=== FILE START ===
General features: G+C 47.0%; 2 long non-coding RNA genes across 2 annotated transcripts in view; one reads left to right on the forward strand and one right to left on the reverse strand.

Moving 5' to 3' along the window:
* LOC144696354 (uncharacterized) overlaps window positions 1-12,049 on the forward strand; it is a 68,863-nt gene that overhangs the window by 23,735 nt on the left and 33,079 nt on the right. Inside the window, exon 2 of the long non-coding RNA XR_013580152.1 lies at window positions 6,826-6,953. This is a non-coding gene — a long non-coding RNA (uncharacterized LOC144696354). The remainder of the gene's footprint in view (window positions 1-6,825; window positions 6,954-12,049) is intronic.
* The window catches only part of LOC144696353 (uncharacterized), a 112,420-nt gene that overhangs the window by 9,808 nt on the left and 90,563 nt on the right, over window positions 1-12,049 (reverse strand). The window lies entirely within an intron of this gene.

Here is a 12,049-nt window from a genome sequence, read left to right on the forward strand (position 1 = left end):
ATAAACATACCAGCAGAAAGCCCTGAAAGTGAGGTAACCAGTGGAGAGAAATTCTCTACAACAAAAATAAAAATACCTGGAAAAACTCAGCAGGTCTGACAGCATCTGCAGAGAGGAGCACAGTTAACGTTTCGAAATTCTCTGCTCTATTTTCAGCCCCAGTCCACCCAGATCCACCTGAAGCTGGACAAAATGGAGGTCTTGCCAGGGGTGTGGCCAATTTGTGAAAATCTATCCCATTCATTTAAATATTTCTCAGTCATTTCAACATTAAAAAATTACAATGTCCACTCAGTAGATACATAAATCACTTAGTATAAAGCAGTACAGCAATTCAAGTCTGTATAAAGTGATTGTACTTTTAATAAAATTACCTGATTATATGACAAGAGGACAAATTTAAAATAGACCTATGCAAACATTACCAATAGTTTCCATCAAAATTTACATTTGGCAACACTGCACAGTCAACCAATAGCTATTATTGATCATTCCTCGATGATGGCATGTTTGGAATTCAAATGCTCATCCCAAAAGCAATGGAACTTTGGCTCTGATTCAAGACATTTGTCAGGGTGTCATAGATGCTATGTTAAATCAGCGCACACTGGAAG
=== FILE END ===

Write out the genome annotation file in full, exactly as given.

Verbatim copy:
General features: G+C 47.0%; 2 long non-coding RNA genes across 2 annotated transcripts in view; one reads left to right on the forward strand and one right to left on the reverse strand.

Moving 5' to 3' along the window:
* LOC144696354 (uncharacterized) overlaps window positions 1-12,049 on the forward strand; it is a 68,863-nt gene that overhangs the window by 23,735 nt on the left and 33,079 nt on the right. Inside the window, exon 2 of the long non-coding RNA XR_013580152.1 lies at window positions 6,826-6,953. This is a non-coding gene — a long non-coding RNA (uncharacterized LOC144696354). The remainder of the gene's footprint in view (window positions 1-6,825; window positions 6,954-12,049) is intronic.
* The window catches only part of LOC144696353 (uncharacterized), a 112,420-nt gene that overhangs the window by 9,808 nt on the left and 90,563 nt on the right, over window positions 1-12,049 (reverse strand). The window lies entirely within an intron of this gene.

Here is a 12,049-nt window from a genome sequence, read left to right on the forward strand (position 1 = left end):
ATAAACATACCAGCAGAAAGCCCTGAAAGTGAGGTAACCAGTGGAGAGAAATTCTCTACAACAAAAATAAAAATACCTGGAAAAACTCAGCAGGTCTGACAGCATCTGCAGAGAGGAGCACAGTTAACGTTTCGAAATTCTCTGCTCTATTTTCAGCCCCAGTCCACCCAGATCCACCTGAAGCTGGACAAAATGGAGGTCTTGCCAGGGGTGTGGCCAATTTGTGAAAATCTATCCCATTCATTTAAATATTTCTCAGTCATTTCAACATTAAAAAATTACAATGTCCACTCAGTAGATACATAAATCACTTAGTATAAAGCAGTACAGCAATTCAAGTCTGTATAAAGTGATTGTACTTTTAATAAAATTACCTGATTATATGACAAGAGGACAAATTTAAAATAGACCTATGCAAACATTACCAATAGTTTCCATCAAAATTTACATTTGGCAACACTGCACAGTCAACCAATAGCTATTATTGATCATTCCTCGATGATGGCATGTTTGGAATTCAAATGCTCATCCCAAAAGCAATGGAACTTTGGCTCTGATTCAAGACATTTGTCAGGGTGTCATAGATGCTATGTTAAATCAGCGCACACTGGAAG